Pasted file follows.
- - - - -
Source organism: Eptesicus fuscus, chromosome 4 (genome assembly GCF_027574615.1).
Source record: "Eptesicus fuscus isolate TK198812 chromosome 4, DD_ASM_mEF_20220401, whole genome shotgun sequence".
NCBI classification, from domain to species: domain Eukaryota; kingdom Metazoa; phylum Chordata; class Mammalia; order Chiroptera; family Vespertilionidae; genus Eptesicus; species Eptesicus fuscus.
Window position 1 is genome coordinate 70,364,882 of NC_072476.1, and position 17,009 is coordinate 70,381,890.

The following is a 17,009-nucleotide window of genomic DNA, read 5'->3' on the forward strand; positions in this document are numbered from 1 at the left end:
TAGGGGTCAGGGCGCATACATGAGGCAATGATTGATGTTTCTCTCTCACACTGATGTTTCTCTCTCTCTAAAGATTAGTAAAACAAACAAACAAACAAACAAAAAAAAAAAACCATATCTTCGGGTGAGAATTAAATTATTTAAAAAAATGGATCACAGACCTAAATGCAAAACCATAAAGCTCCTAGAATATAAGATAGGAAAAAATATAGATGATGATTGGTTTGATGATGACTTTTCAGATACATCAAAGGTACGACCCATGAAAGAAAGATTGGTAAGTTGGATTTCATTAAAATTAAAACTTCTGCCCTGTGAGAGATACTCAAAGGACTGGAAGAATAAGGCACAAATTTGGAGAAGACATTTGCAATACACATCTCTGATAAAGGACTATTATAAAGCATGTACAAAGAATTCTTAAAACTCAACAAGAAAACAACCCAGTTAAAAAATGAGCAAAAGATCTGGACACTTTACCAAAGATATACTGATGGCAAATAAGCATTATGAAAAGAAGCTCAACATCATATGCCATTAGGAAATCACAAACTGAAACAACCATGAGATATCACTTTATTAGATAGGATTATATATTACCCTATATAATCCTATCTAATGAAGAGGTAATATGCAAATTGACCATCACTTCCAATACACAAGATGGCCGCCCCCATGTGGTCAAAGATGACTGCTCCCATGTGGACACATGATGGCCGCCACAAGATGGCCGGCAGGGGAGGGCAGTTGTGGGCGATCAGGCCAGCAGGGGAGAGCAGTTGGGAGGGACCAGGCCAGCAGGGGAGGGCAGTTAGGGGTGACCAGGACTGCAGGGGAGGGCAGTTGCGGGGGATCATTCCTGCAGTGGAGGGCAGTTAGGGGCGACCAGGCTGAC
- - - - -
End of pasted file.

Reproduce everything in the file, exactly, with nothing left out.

Source organism: Eptesicus fuscus, chromosome 4 (genome assembly GCF_027574615.1).
Source record: "Eptesicus fuscus isolate TK198812 chromosome 4, DD_ASM_mEF_20220401, whole genome shotgun sequence".
NCBI classification, from domain to species: domain Eukaryota; kingdom Metazoa; phylum Chordata; class Mammalia; order Chiroptera; family Vespertilionidae; genus Eptesicus; species Eptesicus fuscus.
Window position 1 is genome coordinate 70,364,882 of NC_072476.1, and position 17,009 is coordinate 70,381,890.

The following is a 17,009-nucleotide window of genomic DNA, read 5'->3' on the forward strand; positions in this document are numbered from 1 at the left end:
TAGGGGTCAGGGCGCATACATGAGGCAATGATTGATGTTTCTCTCTCACACTGATGTTTCTCTCTCTCTAAAGATTAGTAAAACAAACAAACAAACAAACAAAAAAAAAAAACCATATCTTCGGGTGAGAATTAAATTATTTAAAAAAATGGATCACAGACCTAAATGCAAAACCATAAAGCTCCTAGAATATAAGATAGGAAAAAATATAGATGATGATTGGTTTGATGATGACTTTTCAGATACATCAAAGGTACGACCCATGAAAGAAAGATTGGTAAGTTGGATTTCATTAAAATTAAAACTTCTGCCCTGTGAGAGATACTCAAAGGACTGGAAGAATAAGGCACAAATTTGGAGAAGACATTTGCAATACACATCTCTGATAAAGGACTATTATAAAGCATGTACAAAGAATTCTTAAAACTCAACAAGAAAACAACCCAGTTAAAAAATGAGCAAAAGATCTGGACACTTTACCAAAGATATACTGATGGCAAATAAGCATTATGAAAAGAAGCTCAACATCATATGCCATTAGGAAATCACAAACTGAAACAACCATGAGATATCACTTTATTAGATAGGATTATATATTACCCTATATAATCCTATCTAATGAAGAGGTAATATGCAAATTGACCATCACTTCCAATACACAAGATGGCCGCCCCCATGTGGTCAAAGATGACTGCTCCCATGTGGACACATGATGGCCGCCACAAGATGGCCGGCAGGGGAGGGCAGTTGTGGGCGATCAGGCCAGCAGGGGAGAGCAGTTGGGAGGGACCAGGCCAGCAGGGGAGGGCAGTTAGGGGTGACCAGGACTGCAGGGGAGGGCAGTTGCGGGGGATCATTCCTGCAGTGGAGGGCAGTTAGGGGCGACCAGGCTGAC